Death and Taxes is an exceptional narrative-driven adventure game where you play as the Grim Reaper, working for Fate, the Keeper of the World Order. The Grim Reaper’s daily job consists of sitting at his desk, skimming through profile pages detailing the lives of all sorts of people, and deciding who lives and who dies in order to meet your daily quota. However, following the rules is just an option, you can approach each situation however you see fit.
The game takes place across 28 days, which should take you somewhere around 3 hours or so to complete. However, given the consequences of your choices, of who you decide that must die and whatnot, there’s quite a bit of room for replayability, and I honestly think that anyone that buys this game should at least play through the game twice, as once you complete the game you’ll unlock New Game+ which has some interesting ties to your first playthrough. Nonetheless, if you find yourself truly enjoying the game as I did, then I wouldn’t be surprised if, just like myself, you’d also play through the game even more times than that, as you experiment and try to bend the rules a little bit. It feels like there’s always an alternate route to take.
Now, when I say that your choices have consequences, I don’t mean that every choice has an immediate and obvious effect which you can instantly see. Every single choice you make, as in deciding if someone lives or dies and if you follow the rules given to you every day, changes how the game unfolds and are reflected on the world and the state of society. For instance, if you kill too many scientists you might find yourself in a world where global warming is quickly becoming a huge problem, or some health hazard might come up.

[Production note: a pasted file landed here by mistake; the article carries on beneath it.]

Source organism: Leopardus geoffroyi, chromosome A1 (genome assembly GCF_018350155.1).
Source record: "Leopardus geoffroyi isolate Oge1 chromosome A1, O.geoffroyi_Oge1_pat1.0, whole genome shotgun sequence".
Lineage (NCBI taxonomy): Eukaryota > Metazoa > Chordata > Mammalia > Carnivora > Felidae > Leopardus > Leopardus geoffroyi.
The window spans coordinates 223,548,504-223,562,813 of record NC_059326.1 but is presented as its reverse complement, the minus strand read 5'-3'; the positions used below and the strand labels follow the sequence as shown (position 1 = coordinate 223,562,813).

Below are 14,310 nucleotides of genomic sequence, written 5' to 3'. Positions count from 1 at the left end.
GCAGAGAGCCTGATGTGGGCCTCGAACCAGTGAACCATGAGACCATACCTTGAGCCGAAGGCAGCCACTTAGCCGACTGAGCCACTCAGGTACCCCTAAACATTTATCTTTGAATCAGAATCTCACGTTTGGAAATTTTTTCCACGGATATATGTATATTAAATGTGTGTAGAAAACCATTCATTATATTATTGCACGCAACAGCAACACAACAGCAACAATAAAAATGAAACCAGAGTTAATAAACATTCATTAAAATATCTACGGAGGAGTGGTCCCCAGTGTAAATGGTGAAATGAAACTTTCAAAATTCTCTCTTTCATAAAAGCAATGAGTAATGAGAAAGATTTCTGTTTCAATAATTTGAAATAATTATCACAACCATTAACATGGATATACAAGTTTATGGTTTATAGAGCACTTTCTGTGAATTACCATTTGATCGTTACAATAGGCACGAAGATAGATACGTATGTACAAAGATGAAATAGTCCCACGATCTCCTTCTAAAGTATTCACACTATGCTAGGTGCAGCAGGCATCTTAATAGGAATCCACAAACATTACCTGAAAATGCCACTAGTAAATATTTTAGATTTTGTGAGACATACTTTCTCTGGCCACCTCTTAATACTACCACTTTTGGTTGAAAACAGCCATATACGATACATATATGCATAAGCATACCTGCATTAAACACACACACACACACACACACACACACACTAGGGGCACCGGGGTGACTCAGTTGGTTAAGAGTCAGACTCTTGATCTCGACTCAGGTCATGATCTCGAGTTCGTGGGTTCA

However, the main way through which you can actually see how your choices affected the world is by checking the news on your smartphone the next day. Sure, this might make it sound like your decisions have a very small impact, but they don’t, as it quickly becomes apparent when you start to notice patterns in the people that you get to judge each day as time goes on and as you get a sense of what is going on in the world, not only through your phone but also by chatting with your boss. There are also a few other ways to see the impact of your choices, but I’ll leave those up for the reader to discover themselves.
With each passing day, you’ll be diligently for your work, with the amount depending on your performance. Who would’ve guessed that the Grim Reaper himself would actually work so he could go shopping? Well, probably not many people, but that is exactly what happens here. With your paycheck, you can visit the Mortimer’s Plunder Emporium and not only purchase decorations and cosmetic items which change the way you look, but you can also acquire widgets which serve some function within the gameplay loop, whether that be a calendar to keep track of the days or a lamp that lets you search people’s profiles for some hidden details that you might have not previously been aware of. Furthermore, Mortimer will always tell you one of his grand tales about how he came upon the items that you buy, which are often rather amusing.